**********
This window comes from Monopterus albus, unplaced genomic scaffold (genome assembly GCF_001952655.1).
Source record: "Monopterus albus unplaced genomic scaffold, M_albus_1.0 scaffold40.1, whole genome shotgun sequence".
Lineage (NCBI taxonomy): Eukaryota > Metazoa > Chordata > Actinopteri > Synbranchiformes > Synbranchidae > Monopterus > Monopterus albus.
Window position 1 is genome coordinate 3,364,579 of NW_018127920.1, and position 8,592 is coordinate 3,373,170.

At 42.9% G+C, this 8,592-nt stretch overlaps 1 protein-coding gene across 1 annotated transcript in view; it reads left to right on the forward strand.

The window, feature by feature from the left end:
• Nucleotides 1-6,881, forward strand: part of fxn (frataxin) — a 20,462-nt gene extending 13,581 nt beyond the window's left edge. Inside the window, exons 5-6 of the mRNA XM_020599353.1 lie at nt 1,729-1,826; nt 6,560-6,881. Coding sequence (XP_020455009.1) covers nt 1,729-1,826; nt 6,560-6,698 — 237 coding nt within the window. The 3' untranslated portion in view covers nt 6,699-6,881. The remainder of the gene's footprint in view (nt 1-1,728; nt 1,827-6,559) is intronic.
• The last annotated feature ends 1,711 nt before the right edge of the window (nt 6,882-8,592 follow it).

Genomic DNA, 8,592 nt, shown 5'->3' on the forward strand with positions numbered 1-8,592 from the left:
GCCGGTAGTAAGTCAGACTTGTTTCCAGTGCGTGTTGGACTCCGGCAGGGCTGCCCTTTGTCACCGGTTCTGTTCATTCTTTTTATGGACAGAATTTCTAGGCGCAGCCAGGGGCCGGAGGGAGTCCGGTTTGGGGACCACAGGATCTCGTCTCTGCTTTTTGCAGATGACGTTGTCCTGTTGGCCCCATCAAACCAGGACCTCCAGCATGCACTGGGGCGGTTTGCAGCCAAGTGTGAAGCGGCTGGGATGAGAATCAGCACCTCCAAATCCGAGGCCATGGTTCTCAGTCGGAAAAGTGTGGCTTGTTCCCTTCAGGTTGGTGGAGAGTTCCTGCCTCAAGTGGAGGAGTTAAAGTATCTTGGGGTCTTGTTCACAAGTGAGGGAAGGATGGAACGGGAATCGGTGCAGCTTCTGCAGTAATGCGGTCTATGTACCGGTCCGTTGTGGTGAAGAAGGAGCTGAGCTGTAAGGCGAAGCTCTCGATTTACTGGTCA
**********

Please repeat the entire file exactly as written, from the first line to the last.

This window comes from Monopterus albus, unplaced genomic scaffold (genome assembly GCF_001952655.1).
Source record: "Monopterus albus unplaced genomic scaffold, M_albus_1.0 scaffold40.1, whole genome shotgun sequence".
Lineage (NCBI taxonomy): Eukaryota > Metazoa > Chordata > Actinopteri > Synbranchiformes > Synbranchidae > Monopterus > Monopterus albus.
Window position 1 is genome coordinate 3,364,579 of NW_018127920.1, and position 8,592 is coordinate 3,373,170.

At 42.9% G+C, this 8,592-nt stretch overlaps 1 protein-coding gene across 1 annotated transcript in view; it reads left to right on the forward strand.

The window, feature by feature from the left end:
• Nucleotides 1-6,881, forward strand: part of fxn (frataxin) — a 20,462-nt gene extending 13,581 nt beyond the window's left edge. Inside the window, exons 5-6 of the mRNA XM_020599353.1 lie at nt 1,729-1,826; nt 6,560-6,881. Coding sequence (XP_020455009.1) covers nt 1,729-1,826; nt 6,560-6,698 — 237 coding nt within the window. The 3' untranslated portion in view covers nt 6,699-6,881. The remainder of the gene's footprint in view (nt 1-1,728; nt 1,827-6,559) is intronic.
• The last annotated feature ends 1,711 nt before the right edge of the window (nt 6,882-8,592 follow it).

Genomic DNA, 8,592 nt, shown 5'->3' on the forward strand with positions numbered 1-8,592 from the left:
GCCGGTAGTAAGTCAGACTTGTTTCCAGTGCGTGTTGGACTCCGGCAGGGCTGCCCTTTGTCACCGGTTCTGTTCATTCTTTTTATGGACAGAATTTCTAGGCGCAGCCAGGGGCCGGAGGGAGTCCGGTTTGGGGACCACAGGATCTCGTCTCTGCTTTTTGCAGATGACGTTGTCCTGTTGGCCCCATCAAACCAGGACCTCCAGCATGCACTGGGGCGGTTTGCAGCCAAGTGTGAAGCGGCTGGGATGAGAATCAGCACCTCCAAATCCGAGGCCATGGTTCTCAGTCGGAAAAGTGTGGCTTGTTCCCTTCAGGTTGGTGGAGAGTTCCTGCCTCAAGTGGAGGAGTTAAAGTATCTTGGGGTCTTGTTCACAAGTGAGGGAAGGATGGAACGGGAATCGGTGCAGCTTCTGCAGTAATGCGGTCTATGTACCGGTCCGTTGTGGTGAAGAAGGAGCTGAGCTGTAAGGCGAAGCTCTCGATTTACTGGTCA